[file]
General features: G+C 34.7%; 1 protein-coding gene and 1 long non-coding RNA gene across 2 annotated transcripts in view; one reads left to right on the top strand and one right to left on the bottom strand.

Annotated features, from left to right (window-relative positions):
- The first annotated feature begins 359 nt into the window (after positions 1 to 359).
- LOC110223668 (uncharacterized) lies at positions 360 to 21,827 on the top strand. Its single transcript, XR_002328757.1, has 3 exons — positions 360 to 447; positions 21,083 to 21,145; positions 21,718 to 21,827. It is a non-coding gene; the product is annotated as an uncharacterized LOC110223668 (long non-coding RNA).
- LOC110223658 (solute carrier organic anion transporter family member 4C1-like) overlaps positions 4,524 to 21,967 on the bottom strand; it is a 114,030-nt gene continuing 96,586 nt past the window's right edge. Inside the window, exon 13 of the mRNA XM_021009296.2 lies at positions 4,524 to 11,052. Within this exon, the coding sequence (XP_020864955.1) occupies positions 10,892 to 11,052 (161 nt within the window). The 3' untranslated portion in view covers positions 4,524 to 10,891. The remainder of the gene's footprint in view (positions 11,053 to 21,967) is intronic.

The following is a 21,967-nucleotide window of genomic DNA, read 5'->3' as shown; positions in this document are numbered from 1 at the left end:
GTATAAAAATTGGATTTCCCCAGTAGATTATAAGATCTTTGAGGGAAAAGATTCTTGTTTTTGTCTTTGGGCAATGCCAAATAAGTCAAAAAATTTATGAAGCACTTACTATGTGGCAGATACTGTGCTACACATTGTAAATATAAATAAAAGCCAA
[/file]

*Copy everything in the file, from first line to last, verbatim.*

General features: G+C 34.7%; 1 protein-coding gene and 1 long non-coding RNA gene across 2 annotated transcripts in view; one reads left to right on the top strand and one right to left on the bottom strand.

Annotated features, from left to right (window-relative positions):
- The first annotated feature begins 359 nt into the window (after positions 1 to 359).
- LOC110223668 (uncharacterized) lies at positions 360 to 21,827 on the top strand. Its single transcript, XR_002328757.1, has 3 exons — positions 360 to 447; positions 21,083 to 21,145; positions 21,718 to 21,827. It is a non-coding gene; the product is annotated as an uncharacterized LOC110223668 (long non-coding RNA).
- LOC110223658 (solute carrier organic anion transporter family member 4C1-like) overlaps positions 4,524 to 21,967 on the bottom strand; it is a 114,030-nt gene continuing 96,586 nt past the window's right edge. Inside the window, exon 13 of the mRNA XM_021009296.2 lies at positions 4,524 to 11,052. Within this exon, the coding sequence (XP_020864955.1) occupies positions 10,892 to 11,052 (161 nt within the window). The 3' untranslated portion in view covers positions 4,524 to 10,891. The remainder of the gene's footprint in view (positions 11,053 to 21,967) is intronic.

The following is a 21,967-nucleotide window of genomic DNA, read 5'->3' as shown; positions in this document are numbered from 1 at the left end:
GTATAAAAATTGGATTTCCCCAGTAGATTATAAGATCTTTGAGGGAAAAGATTCTTGTTTTTGTCTTTGGGCAATGCCAAATAAGTCAAAAAATTTATGAAGCACTTACTATGTGGCAGATACTGTGCTACACATTGTAAATATAAATAAAAGCCAA